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‘The Time is Now’ – Two alumni present keynotes at African American Children and Families Conference

Black man in mask carrying masked child on shoulders

The organizers of the 10th Annual African American Children and Families Conference say the relevance of the event has never been greater. Hosted by the College of Education at the University of Northern Iowa, the virtual conference, held in February in conjunction with the 15th Annual UNI African American Read-In, was aptly titled, “The Time Is Now: Restructuring Our Mind and Spirit.”

Children and teacher in classroom
Brianna Burnette (second from left standing) in a pre-COVID-19 classroom. Photo credit: Erikah Haavie.

Two Furman Department of Education alumni gave keynotes addresses – Brianna Burnette ’18 and Daniel Christian Hoilett ’15, M ’20. Both are winners of the 2019 Early Career Educator of Color Leadership Award from the National Council of Teachers of English (NCTE).

The two joined six other keynote speakers for the conference.

Burnette, a fourth-grade teacher at Mary H. Wright Elementary in Spartanburg, South Carolina, spoke about how to integrate student-centered projects with social justice issues, expanding literacy practices outside the classroom, and other topics. Her talk, “Project Our Comm(Unity),” highlighted projects that her students self-selected that were centered on issues such as immigration, gun violence and  social and emotional support, among others.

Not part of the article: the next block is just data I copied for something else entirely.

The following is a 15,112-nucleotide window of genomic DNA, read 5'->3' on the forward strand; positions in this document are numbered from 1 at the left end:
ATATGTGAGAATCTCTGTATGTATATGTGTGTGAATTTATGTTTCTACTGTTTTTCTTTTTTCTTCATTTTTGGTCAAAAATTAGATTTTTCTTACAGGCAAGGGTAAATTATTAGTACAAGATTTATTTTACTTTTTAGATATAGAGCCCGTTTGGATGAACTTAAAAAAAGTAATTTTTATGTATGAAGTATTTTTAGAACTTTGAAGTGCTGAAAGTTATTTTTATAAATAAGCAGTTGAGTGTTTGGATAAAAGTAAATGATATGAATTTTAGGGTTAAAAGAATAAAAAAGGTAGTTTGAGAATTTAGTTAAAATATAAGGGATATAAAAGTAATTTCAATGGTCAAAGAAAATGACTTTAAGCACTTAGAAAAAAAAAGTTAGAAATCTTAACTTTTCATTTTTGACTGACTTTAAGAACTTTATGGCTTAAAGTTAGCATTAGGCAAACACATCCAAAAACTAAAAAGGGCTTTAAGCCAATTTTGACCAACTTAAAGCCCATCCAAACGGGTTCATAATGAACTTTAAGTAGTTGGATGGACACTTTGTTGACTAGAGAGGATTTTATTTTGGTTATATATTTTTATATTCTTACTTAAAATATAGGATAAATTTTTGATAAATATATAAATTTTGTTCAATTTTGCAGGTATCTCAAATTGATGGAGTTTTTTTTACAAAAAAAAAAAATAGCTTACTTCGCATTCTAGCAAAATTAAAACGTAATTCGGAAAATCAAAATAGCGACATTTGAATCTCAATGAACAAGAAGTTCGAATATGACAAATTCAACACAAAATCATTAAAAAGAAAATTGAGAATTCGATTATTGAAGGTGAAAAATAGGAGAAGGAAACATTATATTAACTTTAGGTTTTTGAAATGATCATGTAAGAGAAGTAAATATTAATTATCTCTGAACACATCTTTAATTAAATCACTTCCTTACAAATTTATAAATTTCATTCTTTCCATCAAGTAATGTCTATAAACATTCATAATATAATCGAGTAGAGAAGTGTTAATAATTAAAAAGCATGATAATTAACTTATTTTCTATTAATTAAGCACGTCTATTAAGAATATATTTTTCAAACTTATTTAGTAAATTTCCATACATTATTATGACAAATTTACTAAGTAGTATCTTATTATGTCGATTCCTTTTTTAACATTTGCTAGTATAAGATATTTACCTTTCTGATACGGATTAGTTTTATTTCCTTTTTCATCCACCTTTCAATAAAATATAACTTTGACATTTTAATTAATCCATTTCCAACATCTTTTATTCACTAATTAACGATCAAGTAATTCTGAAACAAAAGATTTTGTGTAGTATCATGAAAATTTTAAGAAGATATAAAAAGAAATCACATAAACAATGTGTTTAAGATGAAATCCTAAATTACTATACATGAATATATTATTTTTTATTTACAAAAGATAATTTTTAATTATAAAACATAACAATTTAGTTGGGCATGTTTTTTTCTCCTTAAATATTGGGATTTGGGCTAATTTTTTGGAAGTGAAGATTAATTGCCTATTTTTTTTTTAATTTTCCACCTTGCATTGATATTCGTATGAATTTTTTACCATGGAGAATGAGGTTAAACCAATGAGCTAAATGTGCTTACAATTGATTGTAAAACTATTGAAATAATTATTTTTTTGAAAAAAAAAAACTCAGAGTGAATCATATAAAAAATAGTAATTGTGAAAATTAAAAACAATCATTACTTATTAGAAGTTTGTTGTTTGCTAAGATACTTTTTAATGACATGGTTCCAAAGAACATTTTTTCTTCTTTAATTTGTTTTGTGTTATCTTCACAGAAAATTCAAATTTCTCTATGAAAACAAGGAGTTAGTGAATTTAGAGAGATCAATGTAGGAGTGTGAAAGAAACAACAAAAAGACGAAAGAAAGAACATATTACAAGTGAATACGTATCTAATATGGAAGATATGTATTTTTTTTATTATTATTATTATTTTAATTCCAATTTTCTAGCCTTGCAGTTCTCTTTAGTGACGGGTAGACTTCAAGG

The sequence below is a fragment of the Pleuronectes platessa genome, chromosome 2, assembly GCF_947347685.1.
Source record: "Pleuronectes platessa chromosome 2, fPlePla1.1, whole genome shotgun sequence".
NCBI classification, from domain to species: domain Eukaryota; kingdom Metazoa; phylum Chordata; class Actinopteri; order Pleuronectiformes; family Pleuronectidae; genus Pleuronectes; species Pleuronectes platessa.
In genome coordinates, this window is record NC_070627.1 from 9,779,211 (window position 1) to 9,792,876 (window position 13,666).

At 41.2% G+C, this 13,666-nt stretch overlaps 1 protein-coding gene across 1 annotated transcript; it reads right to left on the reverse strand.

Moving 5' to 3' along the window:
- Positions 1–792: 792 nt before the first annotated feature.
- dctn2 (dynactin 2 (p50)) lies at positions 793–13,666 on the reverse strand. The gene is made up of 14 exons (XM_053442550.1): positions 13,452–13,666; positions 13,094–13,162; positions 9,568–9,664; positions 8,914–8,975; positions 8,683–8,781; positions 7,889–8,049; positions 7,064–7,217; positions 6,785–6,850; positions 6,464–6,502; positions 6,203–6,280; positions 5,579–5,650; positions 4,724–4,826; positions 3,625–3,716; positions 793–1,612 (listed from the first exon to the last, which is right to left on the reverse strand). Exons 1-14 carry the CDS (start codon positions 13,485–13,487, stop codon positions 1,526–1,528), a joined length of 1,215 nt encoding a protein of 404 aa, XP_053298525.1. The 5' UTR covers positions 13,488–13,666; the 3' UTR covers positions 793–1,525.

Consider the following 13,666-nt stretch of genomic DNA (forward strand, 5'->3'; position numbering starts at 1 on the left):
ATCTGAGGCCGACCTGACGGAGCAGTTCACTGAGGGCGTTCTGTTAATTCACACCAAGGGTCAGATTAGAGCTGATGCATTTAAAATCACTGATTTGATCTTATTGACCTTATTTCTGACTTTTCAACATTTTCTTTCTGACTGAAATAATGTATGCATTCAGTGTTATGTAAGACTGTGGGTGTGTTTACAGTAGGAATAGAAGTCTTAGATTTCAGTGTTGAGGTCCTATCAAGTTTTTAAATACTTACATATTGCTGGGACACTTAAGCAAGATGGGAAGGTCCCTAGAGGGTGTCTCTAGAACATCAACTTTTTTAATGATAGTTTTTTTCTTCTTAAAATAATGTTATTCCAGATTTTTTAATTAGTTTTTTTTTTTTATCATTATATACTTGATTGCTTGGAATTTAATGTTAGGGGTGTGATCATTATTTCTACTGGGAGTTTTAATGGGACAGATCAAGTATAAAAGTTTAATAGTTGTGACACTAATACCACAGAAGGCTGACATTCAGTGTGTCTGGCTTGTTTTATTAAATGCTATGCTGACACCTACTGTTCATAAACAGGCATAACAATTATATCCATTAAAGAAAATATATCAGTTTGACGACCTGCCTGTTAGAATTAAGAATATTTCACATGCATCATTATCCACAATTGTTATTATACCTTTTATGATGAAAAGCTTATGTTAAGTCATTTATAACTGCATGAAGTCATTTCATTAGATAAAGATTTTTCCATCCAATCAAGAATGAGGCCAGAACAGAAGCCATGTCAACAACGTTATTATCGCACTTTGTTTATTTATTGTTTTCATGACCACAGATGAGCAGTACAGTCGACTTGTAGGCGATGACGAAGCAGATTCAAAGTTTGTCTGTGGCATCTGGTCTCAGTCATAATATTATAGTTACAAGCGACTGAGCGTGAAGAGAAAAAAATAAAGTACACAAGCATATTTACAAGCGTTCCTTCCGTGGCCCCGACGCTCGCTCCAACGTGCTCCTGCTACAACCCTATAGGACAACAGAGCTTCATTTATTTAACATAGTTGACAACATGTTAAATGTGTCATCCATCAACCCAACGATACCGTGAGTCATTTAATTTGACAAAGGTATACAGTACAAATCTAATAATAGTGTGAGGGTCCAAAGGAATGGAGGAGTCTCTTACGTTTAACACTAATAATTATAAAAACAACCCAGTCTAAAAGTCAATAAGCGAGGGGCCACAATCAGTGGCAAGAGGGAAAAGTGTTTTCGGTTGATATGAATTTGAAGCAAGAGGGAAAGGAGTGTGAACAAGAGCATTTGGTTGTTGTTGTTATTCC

Burnette minored in African American studies and African diaspora cultures.

Black teacher with children
Daniel Hoilett helps children with reading in a pre-COVID-19 classroom. Photo credit: Jeremy Fleming.

Hoilett spoke about how to collaborate and engage with students in meaningful ways to strengthen their voices as lifelong readers and writers. He said his love of reading has always been strong, but it reached new heights while he served in the Freedom School Partners, an initiative supported by the National Children’s Defense Fund, in Charlotte, North Carolina.

After receiving his bachelor’s in elementary education and a minor in Latin American studies, Hoilett completed his master’s degree in literacy education at Furman.

Originally from Charlotte, Hoilett is in his sixth year of teaching in Greenville County School District where he serves second grade students in the district’s Virtual Program.

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